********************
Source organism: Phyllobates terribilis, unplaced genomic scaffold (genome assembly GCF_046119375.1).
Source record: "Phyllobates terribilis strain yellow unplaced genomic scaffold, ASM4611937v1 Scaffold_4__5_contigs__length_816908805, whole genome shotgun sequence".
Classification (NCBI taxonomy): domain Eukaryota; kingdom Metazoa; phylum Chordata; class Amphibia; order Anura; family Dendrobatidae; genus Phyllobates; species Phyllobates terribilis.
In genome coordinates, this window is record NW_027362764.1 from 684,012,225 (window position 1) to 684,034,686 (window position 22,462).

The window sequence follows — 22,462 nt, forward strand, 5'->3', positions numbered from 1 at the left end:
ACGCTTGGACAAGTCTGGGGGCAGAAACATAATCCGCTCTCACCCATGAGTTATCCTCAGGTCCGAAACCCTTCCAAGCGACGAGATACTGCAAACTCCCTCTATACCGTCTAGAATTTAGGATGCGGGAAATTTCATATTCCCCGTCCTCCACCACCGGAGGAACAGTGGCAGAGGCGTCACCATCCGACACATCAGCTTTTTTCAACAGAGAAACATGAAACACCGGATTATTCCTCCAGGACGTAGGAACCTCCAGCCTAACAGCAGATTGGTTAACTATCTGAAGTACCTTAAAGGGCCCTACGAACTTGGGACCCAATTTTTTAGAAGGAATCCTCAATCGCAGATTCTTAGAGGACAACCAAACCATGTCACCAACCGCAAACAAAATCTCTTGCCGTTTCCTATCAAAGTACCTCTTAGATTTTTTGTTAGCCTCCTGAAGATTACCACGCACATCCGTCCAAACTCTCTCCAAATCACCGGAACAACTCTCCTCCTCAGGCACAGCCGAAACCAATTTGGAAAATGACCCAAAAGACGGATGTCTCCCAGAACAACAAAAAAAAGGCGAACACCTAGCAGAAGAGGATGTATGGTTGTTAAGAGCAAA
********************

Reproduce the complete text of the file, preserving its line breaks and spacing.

Source organism: Phyllobates terribilis, unplaced genomic scaffold (genome assembly GCF_046119375.1).
Source record: "Phyllobates terribilis strain yellow unplaced genomic scaffold, ASM4611937v1 Scaffold_4__5_contigs__length_816908805, whole genome shotgun sequence".
Classification (NCBI taxonomy): domain Eukaryota; kingdom Metazoa; phylum Chordata; class Amphibia; order Anura; family Dendrobatidae; genus Phyllobates; species Phyllobates terribilis.
In genome coordinates, this window is record NW_027362764.1 from 684,012,225 (window position 1) to 684,034,686 (window position 22,462).

The window sequence follows — 22,462 nt, forward strand, 5'->3', positions numbered from 1 at the left end:
ACGCTTGGACAAGTCTGGGGGCAGAAACATAATCCGCTCTCACCCATGAGTTATCCTCAGGTCCGAAACCCTTCCAAGCGACGAGATACTGCAAACTCCCTCTATACCGTCTAGAATTTAGGATGCGGGAAATTTCATATTCCCCGTCCTCCACCACCGGAGGAACAGTGGCAGAGGCGTCACCATCCGACACATCAGCTTTTTTCAACAGAGAAACATGAAACACCGGATTATTCCTCCAGGACGTAGGAACCTCCAGCCTAACAGCAGATTGGTTAACTATCTGAAGTACCTTAAAGGGCCCTACGAACTTGGGACCCAATTTTTTAGAAGGAATCCTCAATCGCAGATTCTTAGAGGACAACCAAACCATGTCACCAACCGCAAACAAAATCTCTTGCCGTTTCCTATCAAAGTACCTCTTAGATTTTTTGTTAGCCTCCTGAAGATTACCACGCACATCCGTCCAAACTCTCTCCAAATCACCGGAACAACTCTCCTCCTCAGGCACAGCCGAAACCAATTTGGAAAATGACCCAAAAGACGGATGTCTCCCAGAACAACAAAAAAAAGGCGAACACCTAGCAGAAGAGGATGTATGGTTGTTAAGAGCAAA